I recently binged on some daytime T.V., but before the usual guilt ensued I had the good fortune to witness a human oddity I hadn’t seen before (naively and unforgivably, I thought I had seen them all). A certain Tele-psychologist with a distinct Southern drawl and reassuring beady eyes was attending to the confessions of a woman who identified herself as a cat. Not a cat-lady. A bona-fide cat. Thankfully caught on tape for posterity, she wore what looked like a custom-fitted, faux-fur cat suit, slept in a kennel (bit of identity confusion there), and to my astonishment, gorged on cat food from out of a bowl marked with her cat pseudonym. An obvious health hazard. But having arrived at a common standstill concerning my attempts to comprehend human coping mechanisms, I began thinking: what about those times I fed pets human food? Seemed like a fairly common practice. Turns out it’s not such a good idea. Human food has a proven damaging effect on pet health.
Last week we featured the travails of Derby the Dog, a Massachusetts pooch who was born with two deformed front legs yet found hope in breakthrough 3D prosthetic technology which allowed him to frolic and scamper in his hometown parks with virtually the same ease as all the other able-bodied dogs. We mentioned that it was only a matter of time before the technology would make another appearance and relieve the ailments of a fellow-suffering animal, reminding us once again of how biology is now more than ever dependent on the intervention of scientific knowledge. This week we have the equally edifying story of Brutus the Rottweiler from Denver, Colorado, who, in contrast to his namesake, was not the perpetrator but the victim of betrayal. However with the good will of perfect strangers who did their suburb name “Loveland” proud, Brutus found himself with wholly new body parts and an added pop in his step.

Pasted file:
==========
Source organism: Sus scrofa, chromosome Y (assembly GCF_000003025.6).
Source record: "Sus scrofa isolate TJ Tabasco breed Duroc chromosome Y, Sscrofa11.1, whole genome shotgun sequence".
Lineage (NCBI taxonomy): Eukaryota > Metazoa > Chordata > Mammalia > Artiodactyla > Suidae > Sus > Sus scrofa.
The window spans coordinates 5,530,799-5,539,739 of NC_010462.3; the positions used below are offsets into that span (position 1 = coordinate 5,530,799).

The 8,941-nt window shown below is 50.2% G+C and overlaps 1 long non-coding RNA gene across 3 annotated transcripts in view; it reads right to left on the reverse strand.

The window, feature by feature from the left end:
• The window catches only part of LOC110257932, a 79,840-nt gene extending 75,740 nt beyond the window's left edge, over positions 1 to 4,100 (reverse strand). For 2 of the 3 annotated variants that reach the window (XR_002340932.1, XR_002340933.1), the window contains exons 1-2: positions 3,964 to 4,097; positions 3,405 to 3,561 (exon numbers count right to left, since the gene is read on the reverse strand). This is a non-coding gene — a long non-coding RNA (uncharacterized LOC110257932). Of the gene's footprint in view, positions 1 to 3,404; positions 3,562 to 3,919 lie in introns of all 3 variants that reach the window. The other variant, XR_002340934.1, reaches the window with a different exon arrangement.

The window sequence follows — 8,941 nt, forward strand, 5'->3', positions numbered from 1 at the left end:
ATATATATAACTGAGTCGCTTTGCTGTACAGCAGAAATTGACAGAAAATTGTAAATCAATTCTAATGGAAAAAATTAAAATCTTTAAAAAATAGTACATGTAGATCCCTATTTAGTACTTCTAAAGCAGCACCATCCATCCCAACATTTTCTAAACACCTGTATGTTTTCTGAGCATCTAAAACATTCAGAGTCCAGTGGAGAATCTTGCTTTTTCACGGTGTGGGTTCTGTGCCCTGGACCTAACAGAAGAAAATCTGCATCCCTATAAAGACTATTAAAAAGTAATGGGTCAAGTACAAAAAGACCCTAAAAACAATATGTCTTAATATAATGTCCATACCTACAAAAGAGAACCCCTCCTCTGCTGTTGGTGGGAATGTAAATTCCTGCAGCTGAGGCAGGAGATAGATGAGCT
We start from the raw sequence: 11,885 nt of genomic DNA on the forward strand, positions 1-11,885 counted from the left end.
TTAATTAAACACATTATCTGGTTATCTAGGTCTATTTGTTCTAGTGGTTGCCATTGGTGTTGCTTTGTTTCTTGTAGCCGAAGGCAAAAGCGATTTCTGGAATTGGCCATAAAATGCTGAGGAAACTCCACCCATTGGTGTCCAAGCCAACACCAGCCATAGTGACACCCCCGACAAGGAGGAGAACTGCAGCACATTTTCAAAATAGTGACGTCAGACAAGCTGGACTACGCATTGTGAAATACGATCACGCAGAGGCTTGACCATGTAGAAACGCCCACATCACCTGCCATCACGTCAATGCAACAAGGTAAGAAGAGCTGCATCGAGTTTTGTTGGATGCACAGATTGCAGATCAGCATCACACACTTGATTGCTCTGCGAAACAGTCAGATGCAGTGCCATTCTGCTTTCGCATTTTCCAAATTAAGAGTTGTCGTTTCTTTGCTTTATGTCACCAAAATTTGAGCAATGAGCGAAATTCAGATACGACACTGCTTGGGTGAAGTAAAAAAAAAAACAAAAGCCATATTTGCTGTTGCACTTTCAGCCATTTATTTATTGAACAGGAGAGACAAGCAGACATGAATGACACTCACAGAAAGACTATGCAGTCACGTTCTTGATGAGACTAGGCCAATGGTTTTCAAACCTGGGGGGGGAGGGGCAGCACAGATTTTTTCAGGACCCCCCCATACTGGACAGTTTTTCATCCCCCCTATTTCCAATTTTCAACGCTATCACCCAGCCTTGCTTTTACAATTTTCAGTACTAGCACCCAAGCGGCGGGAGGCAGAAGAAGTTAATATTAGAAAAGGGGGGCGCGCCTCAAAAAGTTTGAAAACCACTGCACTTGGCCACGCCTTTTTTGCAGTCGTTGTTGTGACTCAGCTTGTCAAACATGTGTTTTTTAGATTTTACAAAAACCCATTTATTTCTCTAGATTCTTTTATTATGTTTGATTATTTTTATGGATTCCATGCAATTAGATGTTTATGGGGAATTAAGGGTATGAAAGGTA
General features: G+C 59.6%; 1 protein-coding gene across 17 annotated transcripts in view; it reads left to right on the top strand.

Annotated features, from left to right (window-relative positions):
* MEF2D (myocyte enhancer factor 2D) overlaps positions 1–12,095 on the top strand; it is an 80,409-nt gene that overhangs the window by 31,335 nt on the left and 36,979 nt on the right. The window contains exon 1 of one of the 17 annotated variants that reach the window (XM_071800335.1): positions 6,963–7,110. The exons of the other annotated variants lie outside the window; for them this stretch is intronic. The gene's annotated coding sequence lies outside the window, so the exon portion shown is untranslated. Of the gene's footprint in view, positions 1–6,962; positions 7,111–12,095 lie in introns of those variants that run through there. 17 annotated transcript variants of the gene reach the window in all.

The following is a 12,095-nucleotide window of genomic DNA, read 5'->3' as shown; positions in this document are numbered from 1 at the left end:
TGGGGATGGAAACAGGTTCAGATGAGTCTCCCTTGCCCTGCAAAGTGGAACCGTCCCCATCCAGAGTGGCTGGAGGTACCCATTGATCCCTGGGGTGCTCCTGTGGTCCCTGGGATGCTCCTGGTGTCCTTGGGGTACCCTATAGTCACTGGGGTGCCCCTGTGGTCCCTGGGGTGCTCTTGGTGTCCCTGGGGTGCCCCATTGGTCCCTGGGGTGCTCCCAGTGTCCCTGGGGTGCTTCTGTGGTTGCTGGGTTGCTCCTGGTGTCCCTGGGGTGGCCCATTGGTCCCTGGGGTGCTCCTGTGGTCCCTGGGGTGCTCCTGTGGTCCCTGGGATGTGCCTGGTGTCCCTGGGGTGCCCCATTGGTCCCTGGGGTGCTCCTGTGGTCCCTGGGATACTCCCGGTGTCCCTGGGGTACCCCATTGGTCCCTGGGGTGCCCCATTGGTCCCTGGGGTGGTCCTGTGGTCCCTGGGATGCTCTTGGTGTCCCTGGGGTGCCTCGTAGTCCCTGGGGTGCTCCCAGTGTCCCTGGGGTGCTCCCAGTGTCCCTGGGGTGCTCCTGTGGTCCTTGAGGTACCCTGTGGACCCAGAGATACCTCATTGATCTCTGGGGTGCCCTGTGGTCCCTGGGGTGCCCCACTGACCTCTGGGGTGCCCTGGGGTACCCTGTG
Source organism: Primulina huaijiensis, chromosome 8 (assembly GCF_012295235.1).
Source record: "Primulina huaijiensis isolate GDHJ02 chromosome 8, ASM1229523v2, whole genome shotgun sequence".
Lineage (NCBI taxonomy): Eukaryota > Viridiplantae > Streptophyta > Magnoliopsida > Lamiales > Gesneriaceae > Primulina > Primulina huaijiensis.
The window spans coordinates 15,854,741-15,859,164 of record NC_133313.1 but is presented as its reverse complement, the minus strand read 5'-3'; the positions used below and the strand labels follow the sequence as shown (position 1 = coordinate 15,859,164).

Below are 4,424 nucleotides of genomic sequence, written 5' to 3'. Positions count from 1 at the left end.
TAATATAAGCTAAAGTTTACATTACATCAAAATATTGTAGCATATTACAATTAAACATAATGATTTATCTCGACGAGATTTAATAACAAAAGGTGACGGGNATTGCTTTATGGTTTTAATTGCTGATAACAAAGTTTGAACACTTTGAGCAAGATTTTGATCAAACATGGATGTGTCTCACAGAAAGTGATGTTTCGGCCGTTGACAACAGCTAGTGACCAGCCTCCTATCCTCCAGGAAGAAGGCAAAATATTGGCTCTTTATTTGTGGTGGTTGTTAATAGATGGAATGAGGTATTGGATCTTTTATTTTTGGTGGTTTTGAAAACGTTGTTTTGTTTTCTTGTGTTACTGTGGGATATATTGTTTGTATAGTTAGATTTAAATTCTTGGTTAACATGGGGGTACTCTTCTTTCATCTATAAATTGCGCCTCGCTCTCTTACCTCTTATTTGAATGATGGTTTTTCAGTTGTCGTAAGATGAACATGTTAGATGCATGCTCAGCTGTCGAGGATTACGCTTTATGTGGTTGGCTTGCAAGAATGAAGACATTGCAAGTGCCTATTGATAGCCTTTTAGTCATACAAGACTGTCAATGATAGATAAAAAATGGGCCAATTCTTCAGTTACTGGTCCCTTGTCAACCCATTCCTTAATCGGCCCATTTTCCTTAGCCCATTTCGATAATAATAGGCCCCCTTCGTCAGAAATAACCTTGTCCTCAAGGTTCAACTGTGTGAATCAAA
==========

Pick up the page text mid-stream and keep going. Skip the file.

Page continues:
It's been 50 long years since Rufus Thomas' hit Walking the Dog showed the music world it could move beyond mushy love songs and find melodic inspiration from man's best friend. Well now man's best friend is giving us a tip or two on how to walk the walk.
The Dugong, unceremoniously referred to as a “sea cow” on the odd occasion, is one of Australia’s more peculiar creatures, in a vast, boundless nation populated by peculiar creatures. It is one of the more colourful characters of the aquatic deep, looking as it does like a castaway elephant seal with albinism. Yet its graceful passage through our oceans has made it somewhat of a favourite amongst animal lovers, serving as an exemplar of marine equanimity, of a way of sharing the ocean that might otherwise be found wanting in our hectic rush to conquer it with jet skis.
Here is Part 2 of our pet profile on Golden Retrievers, one of the most beloved and famous family pets around.
Today we take a look at the ever adorable golden retriever. They are certainly one of the most popular dogs around as they are known to be playful, pretty, smart and good around people. They’re extremely active dogs, something that can be both incredibly rewarding and unrewarding. They take a long time to lose their puppy playfulness, usually about 3-4 years. But most keep aspects of their youthful behaviour into the later years of their lives.